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The Indus River drains the Western Himalayas and is supplying sediment to the second largest submarine fan in the world in the Arabian Sea. Sediment flux represents erosion in the mountains, driven by tectonic and climatic processes, yet these are buffered over several time scales, spanning millions of years in the foreland basin and shorter time scales due to storage in terraces and on floodplains. Further recycling and buffering of the erosional signal is possible because of interactions with the dunes of the Thar Desert, whose volume exceeds the size of the Holocene Delta along the eastern edge of the drainage basin.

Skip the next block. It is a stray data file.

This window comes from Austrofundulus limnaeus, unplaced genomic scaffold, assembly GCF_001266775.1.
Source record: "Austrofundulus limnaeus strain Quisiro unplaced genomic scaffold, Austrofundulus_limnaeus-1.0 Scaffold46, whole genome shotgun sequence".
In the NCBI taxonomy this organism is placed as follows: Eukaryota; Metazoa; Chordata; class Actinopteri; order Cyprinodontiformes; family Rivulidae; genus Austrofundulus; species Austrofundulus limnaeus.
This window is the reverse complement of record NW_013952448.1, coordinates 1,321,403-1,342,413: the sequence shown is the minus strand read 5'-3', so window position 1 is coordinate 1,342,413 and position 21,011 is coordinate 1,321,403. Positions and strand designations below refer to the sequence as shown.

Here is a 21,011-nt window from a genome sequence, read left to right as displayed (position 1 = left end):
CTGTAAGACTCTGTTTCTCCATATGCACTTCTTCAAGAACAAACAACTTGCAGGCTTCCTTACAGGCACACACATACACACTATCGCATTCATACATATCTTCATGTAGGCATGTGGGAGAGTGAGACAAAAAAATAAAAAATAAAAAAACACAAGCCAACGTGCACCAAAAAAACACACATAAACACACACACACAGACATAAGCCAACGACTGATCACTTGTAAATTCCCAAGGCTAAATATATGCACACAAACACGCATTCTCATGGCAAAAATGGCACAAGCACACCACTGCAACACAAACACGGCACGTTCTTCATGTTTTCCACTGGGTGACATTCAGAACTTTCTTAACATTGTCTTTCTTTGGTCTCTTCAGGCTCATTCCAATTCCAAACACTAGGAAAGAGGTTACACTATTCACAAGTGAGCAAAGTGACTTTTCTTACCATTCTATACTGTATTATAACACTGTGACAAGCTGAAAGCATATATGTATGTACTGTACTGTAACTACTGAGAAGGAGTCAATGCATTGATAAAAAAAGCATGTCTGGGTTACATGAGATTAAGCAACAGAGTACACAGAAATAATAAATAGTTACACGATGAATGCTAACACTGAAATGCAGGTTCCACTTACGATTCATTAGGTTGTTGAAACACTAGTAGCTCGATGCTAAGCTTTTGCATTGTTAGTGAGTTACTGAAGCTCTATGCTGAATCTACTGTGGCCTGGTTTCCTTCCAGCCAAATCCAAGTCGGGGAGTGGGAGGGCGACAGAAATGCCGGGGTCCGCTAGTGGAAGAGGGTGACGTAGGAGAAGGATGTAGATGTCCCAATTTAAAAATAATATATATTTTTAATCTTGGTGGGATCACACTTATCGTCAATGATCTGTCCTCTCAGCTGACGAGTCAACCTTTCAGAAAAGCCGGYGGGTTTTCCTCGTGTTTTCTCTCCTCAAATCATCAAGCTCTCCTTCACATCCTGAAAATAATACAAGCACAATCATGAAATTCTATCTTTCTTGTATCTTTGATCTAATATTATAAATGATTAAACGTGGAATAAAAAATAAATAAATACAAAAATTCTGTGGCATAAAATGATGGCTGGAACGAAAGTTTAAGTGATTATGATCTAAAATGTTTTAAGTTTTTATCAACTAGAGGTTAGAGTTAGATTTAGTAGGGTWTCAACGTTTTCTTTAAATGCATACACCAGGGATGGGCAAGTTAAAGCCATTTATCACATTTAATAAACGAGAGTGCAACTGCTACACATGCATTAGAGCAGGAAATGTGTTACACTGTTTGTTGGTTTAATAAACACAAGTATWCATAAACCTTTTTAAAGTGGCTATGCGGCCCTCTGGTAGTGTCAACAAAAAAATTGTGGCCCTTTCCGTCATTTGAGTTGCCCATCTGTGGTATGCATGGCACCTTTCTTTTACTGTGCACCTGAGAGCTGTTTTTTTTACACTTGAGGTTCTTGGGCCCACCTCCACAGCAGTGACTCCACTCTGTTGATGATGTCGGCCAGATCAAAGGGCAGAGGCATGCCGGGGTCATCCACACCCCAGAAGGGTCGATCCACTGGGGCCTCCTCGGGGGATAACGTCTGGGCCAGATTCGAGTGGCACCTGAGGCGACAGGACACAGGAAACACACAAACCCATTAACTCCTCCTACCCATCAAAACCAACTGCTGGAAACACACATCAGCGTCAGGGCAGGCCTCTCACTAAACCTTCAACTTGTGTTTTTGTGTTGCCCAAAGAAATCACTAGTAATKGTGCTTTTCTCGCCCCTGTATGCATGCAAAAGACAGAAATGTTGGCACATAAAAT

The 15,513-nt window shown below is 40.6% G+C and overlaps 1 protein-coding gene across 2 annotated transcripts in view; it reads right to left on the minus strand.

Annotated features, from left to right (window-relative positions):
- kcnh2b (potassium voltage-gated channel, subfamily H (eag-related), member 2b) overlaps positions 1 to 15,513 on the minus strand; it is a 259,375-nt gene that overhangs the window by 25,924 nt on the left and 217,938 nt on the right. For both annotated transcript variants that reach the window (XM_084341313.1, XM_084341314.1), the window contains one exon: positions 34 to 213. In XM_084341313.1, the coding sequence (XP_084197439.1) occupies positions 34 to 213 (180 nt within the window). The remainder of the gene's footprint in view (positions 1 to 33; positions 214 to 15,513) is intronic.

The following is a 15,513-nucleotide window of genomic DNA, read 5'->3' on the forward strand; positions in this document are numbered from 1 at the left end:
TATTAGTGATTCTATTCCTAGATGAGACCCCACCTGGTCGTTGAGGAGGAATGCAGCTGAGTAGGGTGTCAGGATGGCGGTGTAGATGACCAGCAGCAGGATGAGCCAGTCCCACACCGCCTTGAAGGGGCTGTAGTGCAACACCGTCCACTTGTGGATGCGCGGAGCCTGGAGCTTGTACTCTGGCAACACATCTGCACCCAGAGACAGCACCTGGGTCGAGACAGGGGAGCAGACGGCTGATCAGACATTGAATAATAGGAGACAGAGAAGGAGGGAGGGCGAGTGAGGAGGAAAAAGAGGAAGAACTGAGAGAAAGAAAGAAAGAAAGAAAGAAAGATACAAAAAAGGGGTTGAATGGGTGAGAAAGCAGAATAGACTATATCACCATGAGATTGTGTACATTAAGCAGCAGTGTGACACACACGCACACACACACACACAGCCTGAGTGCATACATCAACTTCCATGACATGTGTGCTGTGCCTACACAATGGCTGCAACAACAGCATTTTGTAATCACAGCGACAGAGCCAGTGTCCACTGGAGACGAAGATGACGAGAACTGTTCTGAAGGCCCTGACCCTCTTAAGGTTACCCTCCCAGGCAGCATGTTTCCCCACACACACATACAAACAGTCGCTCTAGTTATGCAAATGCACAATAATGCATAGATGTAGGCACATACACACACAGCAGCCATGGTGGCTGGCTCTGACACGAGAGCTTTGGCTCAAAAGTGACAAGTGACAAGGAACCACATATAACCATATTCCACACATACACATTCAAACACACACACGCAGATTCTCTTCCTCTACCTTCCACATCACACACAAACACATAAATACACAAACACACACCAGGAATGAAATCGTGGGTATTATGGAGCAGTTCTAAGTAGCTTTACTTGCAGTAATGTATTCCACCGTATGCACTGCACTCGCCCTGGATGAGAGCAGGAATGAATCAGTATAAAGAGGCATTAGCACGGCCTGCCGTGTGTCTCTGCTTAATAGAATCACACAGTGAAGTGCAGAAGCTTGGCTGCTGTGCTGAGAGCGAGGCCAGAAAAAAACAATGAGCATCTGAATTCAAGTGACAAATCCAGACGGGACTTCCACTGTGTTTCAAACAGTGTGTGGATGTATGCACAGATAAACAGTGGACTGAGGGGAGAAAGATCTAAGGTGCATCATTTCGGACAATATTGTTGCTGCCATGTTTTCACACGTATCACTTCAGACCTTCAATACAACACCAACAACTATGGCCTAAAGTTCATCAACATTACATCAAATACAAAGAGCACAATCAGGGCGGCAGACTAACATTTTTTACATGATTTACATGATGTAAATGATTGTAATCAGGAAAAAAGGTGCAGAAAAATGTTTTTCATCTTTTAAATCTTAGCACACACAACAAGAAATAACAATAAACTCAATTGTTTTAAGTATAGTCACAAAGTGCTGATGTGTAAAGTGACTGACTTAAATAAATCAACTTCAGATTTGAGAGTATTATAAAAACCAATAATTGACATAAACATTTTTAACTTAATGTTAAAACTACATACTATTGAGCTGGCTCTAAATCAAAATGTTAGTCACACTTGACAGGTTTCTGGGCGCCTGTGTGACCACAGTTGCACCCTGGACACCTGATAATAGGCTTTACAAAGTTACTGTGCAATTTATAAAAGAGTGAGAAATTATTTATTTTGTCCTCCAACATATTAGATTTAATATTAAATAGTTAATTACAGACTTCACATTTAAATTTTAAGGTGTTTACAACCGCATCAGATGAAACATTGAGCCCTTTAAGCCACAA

Volume calculations suggest significant storage and recycling of sediment on time scales of around 10–20 ka both in the valleys of the Karakoram and on the flood plains adjacent to the mountain front. Although much of the sediment is generated by glacial processes, the transport of that material appears to be controlled by the strength of the monsoon precipitation. Sediments that are delivered to the ocean are transported relatively quickly into the submarine canyon but with only limited buffering at least in the landward portions. Rising and high stand sea level conditions do not cut off sediment supply to the canyon. The composition of material in the thalweg and terraces indicate lag times of no more than around 8000 years and probably much less between the river mouth and the canyon, especially in the early Holocene. Sediment supply modulated by the monsoon appears to dominate over sea level in controlling delivery to the deep ocean. On longer time scales (~2 Ma) sediments recovered on the submarine fan by IODP have most similarity with the interglacial composition of the Indus River rather than the glacial, as defined by zircon U-Pb ages. This again implies that monsoon precipitation dominates in controlling sediment flux to the deep sea.

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